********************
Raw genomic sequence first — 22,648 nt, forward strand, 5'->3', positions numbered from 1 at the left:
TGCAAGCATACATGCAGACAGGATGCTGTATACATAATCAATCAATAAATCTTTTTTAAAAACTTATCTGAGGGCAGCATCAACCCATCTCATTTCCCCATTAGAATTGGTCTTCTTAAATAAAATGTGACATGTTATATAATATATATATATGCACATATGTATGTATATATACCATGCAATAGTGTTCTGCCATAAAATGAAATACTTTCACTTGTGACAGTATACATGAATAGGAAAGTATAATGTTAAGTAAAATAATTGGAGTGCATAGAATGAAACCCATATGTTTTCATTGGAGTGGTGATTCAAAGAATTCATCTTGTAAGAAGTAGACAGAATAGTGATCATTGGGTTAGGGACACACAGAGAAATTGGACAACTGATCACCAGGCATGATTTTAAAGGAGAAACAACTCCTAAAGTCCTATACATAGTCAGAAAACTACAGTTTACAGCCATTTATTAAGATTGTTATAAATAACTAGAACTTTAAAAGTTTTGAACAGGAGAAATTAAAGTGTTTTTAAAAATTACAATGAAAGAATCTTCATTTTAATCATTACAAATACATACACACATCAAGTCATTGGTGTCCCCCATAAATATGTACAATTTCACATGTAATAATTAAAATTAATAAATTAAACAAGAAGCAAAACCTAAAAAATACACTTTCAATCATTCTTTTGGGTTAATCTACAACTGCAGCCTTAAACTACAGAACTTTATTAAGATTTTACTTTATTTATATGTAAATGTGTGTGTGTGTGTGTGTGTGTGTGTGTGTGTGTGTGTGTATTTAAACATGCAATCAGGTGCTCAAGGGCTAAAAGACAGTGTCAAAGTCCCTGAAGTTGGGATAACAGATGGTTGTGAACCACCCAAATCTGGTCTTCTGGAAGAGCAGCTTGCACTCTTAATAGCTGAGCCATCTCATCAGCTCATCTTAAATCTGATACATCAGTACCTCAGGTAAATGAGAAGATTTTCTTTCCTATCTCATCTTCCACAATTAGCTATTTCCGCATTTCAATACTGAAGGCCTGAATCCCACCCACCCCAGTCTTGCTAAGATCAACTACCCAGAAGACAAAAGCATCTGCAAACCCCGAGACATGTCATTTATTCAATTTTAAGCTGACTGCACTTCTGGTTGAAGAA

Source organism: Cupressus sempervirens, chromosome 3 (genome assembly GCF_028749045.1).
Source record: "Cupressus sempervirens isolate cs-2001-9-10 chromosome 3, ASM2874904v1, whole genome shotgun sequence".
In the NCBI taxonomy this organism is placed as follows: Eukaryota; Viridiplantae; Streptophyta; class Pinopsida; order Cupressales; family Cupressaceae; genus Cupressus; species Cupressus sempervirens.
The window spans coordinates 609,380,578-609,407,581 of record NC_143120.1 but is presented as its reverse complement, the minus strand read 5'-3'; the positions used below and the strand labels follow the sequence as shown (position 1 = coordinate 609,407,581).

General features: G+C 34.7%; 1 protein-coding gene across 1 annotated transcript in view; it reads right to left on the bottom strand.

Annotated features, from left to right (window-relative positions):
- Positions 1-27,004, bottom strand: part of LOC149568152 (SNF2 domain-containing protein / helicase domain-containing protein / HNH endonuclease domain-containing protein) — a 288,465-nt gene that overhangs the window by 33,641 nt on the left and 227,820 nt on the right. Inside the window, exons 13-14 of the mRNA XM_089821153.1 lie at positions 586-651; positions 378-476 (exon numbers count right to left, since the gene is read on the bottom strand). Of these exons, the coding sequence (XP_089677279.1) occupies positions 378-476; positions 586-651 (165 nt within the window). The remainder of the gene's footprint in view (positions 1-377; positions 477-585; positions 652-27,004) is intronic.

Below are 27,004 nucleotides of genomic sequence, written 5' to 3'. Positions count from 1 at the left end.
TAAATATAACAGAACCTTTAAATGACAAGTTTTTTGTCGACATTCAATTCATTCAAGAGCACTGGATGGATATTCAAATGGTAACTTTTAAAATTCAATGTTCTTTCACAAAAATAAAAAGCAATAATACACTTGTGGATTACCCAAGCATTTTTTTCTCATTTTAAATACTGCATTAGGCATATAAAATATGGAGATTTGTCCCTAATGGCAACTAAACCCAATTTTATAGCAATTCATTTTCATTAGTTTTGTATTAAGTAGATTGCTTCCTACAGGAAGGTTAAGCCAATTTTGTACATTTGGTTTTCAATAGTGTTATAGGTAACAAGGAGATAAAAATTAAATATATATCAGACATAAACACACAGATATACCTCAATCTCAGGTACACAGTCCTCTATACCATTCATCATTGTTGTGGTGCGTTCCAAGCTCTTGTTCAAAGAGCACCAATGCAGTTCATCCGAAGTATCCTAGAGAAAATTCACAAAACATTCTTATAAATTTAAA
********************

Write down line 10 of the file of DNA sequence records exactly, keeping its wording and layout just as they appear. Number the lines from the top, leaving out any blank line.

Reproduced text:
Below are 27,004 nucleotides of genomic sequence, written 5' to 3'. Positions count from 1 at the left end.